You may not know that while David carried an Unlimited Master’s license his military connection was with the Army which had the responsibility for salvage. He actually made general a few years ago.
Kazuko, David’s lovely Japanese wife died a few years ago. She was visiting family in Japan when she had a cerebral hemorrhage and never regained consciousness. She was also a dog person who trained Akitas as guard dogs–she had switched to Shiba Inus shortly before he died. They had one daughter Harumi whose address I have enclosed. That is the suitable address for condolences. After Kazuko died, David’s Army CO suggested he learn something new. Since David had been one of the early and most enthusiastic users of helicopters in salvage he suggested that David learn to fly a helicopter. David did and shortly thereafter was commanding a helicopter regiment. Shortly after I heard that I got a call from New Zealand from Don Patterson of Columbia Helicopters-my choice of heavy lift operators–who was incensed that the Australian Army was discharging a log ship off New Zealand. Yes, it was David and his regiment.
David had remarried, a woman who is named Kate. All I know about her I learned over a beer with Trevor Cosh at the last ITS in Rotterdam. Very different form Kazuko, but you would expect that.
You are right. Rick, he had incredible patience.
His Commercial Salvage Practice was a major contribution to the literature. He was planning to do an updated edition stating this year. What you may not know, is that David reviewed every chapter of my Modern Marine Salvage. The comment I liked best was that one chapter (I don’t recall which one) was “just like baby bear’s porridge–just right.” High praise, beautifully put.
David did not pass suddenly. He had had a long battle with TB that he credited to a forty plus day sojourn on a particularly filthy Chinese ship. I imagine the cancer coming on top of that just overwhelmed him. He told Ken Ross shortly before his death that he was “F—–.” Guess he was right. Dammit.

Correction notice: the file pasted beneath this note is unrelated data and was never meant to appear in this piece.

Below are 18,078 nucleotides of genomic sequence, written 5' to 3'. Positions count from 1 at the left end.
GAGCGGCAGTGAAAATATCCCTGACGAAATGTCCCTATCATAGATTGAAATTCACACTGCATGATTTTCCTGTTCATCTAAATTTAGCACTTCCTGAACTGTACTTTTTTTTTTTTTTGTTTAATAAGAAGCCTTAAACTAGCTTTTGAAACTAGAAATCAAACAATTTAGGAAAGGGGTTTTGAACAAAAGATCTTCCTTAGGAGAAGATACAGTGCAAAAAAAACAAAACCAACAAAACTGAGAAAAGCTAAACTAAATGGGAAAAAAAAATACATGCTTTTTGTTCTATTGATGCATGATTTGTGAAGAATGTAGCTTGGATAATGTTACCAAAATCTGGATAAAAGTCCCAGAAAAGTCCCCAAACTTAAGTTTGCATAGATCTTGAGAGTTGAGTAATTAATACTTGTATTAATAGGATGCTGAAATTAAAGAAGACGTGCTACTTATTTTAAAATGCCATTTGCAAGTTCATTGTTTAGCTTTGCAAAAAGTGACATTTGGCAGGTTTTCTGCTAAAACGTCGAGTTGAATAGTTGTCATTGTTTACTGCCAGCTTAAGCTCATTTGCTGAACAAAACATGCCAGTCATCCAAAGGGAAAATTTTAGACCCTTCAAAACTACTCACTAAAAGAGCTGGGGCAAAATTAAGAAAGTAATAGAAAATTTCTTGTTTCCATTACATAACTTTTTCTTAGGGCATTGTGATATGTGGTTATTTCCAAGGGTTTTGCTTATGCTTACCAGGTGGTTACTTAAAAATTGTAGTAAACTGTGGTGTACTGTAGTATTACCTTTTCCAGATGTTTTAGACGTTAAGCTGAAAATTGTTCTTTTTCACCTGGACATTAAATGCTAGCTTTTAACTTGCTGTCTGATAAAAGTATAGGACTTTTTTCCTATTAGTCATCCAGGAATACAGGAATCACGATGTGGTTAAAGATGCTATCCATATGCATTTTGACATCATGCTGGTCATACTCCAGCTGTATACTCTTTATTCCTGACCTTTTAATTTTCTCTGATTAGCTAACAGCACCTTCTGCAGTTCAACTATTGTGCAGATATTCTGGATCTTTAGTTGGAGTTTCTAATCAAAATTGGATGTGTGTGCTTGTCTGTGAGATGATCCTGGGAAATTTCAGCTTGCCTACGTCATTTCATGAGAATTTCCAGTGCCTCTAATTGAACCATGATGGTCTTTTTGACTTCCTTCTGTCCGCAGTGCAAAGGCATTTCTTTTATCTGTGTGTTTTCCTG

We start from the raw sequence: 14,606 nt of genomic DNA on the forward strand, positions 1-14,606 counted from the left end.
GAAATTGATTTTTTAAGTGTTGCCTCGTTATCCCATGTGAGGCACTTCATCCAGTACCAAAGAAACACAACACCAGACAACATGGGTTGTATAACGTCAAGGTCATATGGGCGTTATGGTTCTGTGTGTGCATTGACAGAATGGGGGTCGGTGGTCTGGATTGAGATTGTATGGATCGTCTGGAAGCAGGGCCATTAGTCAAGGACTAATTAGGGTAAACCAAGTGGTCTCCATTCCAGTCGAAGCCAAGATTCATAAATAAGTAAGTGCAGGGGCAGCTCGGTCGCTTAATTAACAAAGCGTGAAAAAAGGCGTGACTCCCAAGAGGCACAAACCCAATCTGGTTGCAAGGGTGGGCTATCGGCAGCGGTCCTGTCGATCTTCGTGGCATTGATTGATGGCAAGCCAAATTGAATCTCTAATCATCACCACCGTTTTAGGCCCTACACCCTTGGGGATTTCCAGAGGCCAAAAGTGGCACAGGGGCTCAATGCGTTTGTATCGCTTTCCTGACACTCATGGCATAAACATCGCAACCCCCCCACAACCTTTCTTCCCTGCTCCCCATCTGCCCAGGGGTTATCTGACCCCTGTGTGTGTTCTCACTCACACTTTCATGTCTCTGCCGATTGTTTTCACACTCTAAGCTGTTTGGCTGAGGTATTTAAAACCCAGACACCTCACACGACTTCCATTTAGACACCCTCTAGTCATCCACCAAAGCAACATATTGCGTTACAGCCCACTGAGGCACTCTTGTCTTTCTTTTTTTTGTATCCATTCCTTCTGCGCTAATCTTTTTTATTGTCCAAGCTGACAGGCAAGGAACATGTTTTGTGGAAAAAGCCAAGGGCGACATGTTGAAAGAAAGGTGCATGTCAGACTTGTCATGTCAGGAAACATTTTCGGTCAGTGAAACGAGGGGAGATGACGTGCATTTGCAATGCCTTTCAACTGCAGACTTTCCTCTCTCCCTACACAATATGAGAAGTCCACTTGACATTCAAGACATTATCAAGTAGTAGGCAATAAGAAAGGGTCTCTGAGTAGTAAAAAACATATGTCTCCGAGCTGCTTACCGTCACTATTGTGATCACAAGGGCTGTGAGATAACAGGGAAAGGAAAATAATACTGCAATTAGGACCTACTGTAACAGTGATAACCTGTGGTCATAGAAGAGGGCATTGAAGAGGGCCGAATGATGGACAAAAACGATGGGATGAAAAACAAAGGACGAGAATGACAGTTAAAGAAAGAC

David Hancox was a man of many facets, of many layers, and many textures. It was a privilege to have known him
On the personal side I turned 70 last year and the doctors put me on the blood thinner which requires regular monitoring. That and the fact that I can’t handle seven day weeks, sixteen hour work days in remote places and the ever present hazard of traumatic injury make it very unattractive. I don’t go to casualties anymore and resigned as a SCOPIC Special Casualty Representative and a couple of other places. I am learning to live with it, but don’t really much like it.

Rick, do you remember the month David and I shared an apartment in Jamestown working on some part of the Salvage Manual? (I sure do, Bill.) The thing I remember best about that month was that every afternoon we would walk up the street. The two grizzled old salvors went for an ice cream. I had walked into a wall in the apartment and broken a toe so I limped.
One of the most pleasant times I spent with him was at the ITS Conference in Southampton in 1994. We went to the conference party one night on a vessel that was packed–after less then half an hour we went back to our hotel put on our jeans and went to a pub for dinner. David was one of the realest people I have ever known.


By Professional Mariner Staff